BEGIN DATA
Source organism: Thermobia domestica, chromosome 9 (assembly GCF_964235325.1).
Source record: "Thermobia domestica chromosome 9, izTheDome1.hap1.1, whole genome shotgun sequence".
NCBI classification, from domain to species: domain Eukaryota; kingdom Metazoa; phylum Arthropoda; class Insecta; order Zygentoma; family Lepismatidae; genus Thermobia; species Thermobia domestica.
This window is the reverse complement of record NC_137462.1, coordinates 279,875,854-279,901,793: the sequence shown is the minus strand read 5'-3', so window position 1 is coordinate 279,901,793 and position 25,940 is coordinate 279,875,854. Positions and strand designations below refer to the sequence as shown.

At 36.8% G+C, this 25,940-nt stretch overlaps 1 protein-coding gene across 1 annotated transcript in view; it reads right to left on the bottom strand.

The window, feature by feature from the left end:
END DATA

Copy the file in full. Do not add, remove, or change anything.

Source organism: Thermobia domestica, chromosome 9 (assembly GCF_964235325.1).
Source record: "Thermobia domestica chromosome 9, izTheDome1.hap1.1, whole genome shotgun sequence".
NCBI classification, from domain to species: domain Eukaryota; kingdom Metazoa; phylum Arthropoda; class Insecta; order Zygentoma; family Lepismatidae; genus Thermobia; species Thermobia domestica.
This window is the reverse complement of record NC_137462.1, coordinates 279,875,854-279,901,793: the sequence shown is the minus strand read 5'-3', so window position 1 is coordinate 279,901,793 and position 25,940 is coordinate 279,875,854. Positions and strand designations below refer to the sequence as shown.

At 36.8% G+C, this 25,940-nt stretch overlaps 1 protein-coding gene across 1 annotated transcript in view; it reads right to left on the bottom strand.

The window, feature by feature from the left end: